Veganuary is no longer just a trend to jump on after Christmas. With 55% of Brits eating more vegan and plant-based alternatives since the pandemic, it’s important to acknowledge that these meat-free trends have become more of a lifestyle choice rather than just a post-Christmas fad, with operators now encouraged to incorporate more options into their mainstream menu. 

Additionally, the pandemic has also taken away opportunities for people to travel and explore the world, creating another demand for food to satisfy this desire through international flavours and food experiences. As is now commonly known, the side effects of COVID-19 can impact taste and smell – two very important senses. Creating foods that can tap into these senses through flavours and textures will increase the desirability of your menu, and capture the attention of consumers wanting more out of what they can get now.

We’ve looked at combining these two trends to help you make the most of your plant-based solutions.


Wake Up The Taste Buds

There are five basic tastes to consider when it comes to food and drink:

Sweetness, usually regarded as a pleasurable sensation, is produced by the presence of sugars and substances that mimic sugar. Adding sweetness can help compliment other flavours when used in cooking.

Sourness is the taste that detects acidity. The most common foods with natural sourness are fruits, such as lemon, lime, grape, orange, tamarind, and bitter melon. 

Salt is a necessary component to the human diet and enhances the flavour of foods. As with sweetness, the use of salt can help bring out the flavours in other tastes also, as suggested in many baking recipes.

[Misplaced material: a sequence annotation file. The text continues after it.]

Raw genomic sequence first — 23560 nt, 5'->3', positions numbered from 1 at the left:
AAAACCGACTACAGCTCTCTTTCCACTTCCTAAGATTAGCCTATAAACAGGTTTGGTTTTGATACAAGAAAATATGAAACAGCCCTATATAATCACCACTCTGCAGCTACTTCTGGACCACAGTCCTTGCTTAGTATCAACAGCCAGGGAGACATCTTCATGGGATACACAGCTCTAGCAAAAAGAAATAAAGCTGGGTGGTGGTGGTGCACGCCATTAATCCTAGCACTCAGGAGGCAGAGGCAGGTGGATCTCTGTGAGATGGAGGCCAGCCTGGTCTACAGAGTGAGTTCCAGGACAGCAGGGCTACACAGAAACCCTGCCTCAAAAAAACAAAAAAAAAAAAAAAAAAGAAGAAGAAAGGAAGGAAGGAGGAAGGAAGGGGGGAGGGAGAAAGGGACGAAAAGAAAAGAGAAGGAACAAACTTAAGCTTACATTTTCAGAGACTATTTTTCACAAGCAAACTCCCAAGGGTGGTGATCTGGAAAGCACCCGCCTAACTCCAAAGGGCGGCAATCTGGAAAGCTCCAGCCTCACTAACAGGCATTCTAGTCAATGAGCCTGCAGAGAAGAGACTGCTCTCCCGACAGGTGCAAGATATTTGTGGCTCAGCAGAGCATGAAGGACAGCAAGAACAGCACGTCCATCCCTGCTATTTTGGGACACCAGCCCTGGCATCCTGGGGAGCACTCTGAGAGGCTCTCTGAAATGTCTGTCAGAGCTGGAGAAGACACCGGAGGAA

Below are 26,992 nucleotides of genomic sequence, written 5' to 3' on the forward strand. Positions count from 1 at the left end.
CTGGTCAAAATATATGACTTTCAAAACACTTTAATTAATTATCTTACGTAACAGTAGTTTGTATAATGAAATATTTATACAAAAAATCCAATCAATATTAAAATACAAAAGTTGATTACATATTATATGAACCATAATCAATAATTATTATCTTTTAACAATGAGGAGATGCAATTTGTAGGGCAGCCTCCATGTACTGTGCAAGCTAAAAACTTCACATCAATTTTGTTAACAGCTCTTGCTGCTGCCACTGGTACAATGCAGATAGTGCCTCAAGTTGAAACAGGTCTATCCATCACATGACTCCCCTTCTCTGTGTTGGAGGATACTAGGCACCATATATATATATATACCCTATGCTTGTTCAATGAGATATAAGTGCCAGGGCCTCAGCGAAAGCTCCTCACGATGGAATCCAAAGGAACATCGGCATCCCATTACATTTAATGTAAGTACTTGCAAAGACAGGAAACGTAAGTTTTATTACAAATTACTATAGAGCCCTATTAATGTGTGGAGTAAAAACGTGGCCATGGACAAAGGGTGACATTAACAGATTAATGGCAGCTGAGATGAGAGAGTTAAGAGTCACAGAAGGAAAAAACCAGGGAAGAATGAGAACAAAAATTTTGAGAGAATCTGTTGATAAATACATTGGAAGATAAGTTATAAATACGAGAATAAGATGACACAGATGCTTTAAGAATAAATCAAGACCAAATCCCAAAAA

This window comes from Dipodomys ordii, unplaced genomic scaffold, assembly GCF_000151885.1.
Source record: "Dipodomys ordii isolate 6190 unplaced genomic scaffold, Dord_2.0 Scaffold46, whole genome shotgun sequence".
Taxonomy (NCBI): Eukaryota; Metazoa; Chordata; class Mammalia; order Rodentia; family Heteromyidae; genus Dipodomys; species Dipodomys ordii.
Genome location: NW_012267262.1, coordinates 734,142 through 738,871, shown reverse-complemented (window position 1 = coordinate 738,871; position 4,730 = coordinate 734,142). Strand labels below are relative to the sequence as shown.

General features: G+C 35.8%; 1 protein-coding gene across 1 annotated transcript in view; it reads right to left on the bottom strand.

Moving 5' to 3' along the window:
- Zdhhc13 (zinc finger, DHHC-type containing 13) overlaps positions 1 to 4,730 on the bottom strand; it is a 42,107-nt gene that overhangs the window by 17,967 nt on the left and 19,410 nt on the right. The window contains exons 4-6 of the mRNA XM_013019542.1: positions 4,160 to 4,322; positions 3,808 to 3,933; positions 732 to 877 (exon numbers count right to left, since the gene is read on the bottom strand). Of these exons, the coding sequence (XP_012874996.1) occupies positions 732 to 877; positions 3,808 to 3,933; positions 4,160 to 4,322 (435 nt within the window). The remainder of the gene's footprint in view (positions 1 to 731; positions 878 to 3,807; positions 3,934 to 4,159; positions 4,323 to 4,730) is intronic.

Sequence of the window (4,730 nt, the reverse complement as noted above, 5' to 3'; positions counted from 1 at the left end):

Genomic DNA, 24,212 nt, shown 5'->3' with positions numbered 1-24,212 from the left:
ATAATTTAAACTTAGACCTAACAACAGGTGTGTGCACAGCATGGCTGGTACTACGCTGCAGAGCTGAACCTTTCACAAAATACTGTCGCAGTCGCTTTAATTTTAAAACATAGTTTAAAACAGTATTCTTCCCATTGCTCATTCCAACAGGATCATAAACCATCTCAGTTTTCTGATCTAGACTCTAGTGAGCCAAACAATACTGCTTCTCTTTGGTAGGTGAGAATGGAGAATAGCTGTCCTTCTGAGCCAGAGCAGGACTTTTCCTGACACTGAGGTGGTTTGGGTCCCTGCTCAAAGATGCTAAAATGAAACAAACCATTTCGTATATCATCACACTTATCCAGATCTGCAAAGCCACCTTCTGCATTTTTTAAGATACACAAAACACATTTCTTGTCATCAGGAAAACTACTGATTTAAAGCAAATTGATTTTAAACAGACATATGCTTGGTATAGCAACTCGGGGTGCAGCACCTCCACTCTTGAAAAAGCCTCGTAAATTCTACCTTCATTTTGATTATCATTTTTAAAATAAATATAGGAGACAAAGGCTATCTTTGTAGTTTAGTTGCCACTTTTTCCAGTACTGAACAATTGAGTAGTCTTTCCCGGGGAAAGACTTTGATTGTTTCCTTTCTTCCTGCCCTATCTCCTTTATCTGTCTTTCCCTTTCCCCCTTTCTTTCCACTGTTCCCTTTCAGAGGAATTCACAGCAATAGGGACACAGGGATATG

Bitterness is one of the most sensitive of the tastes, with many perceiving it as unpleasant, sharp, or disagreeable. Common bitter foods and beverages include coffee, unsweetened cocoa and citrus peel.

A Japanese word for ‘good flavour’, primarily found in high-protein foods such as meat, evoking a more savoury sense that is often referred to as a ‘flavour enhancer’. 

Insight Tip! Look out for ‘Kokumi’ - The new savoury sensation, deemed as the next Umami. Rather than taste, it focuses on richness, roundness and complexity in flavours.

To capture the umami taste within vegan dishes our Development Chefs recommend including fresh mushrooms and tomatoes in your dishes for depth of flavour, or try roasting and caramelising vegetables to add more flavour enhancement. These recommended products are perfect for adding that extra ‘umami’ to your dishes whilst ensuring they remain meat-free!


Savour The Flavour

Paying attention to flavour can trigger the appetite. Working international flavours into foods along with the use of fresh ingredients is a perfect way to enrich your plant-based dishes. Take a look at a traditional Turkish recipe created by our Development Chefs for innovative vegan solutions for your menu: Easy Vegan Lahmacun Recipe.

They do say you eat with your eyes, and grazing boards continue to be a great sensory experience for consumers when dining. The mixture of flavours, textures and smells help add to that sense of escapism, whilst also evoking the sense of touch, with reports that consumers still love the theatre and experience that comes with sharing boards.

Don't forget about your vegan pudding offering either! The number of vegan consumers growing has caused a pent-up demand for venues to offer more plant-based desserts. Find out more about the key trends we expect to see develop for vegan puddings over the next couple of years, as well as an indulgent recipe that's sure to satisfy your vegan consumers: All You Need To Know - Vegan Desserts.


For insights and inspiration for your vegan dishes, read our Plant-based Menu Solutions Guide - packed with everything you need to help you feel fully equipped for your vegan offering, including recipe ideas, latest intel and a helpful list of do's and don't's when catering for vegan diets.

 

 

 

< Download Plant-Based Menu Solutions Guide

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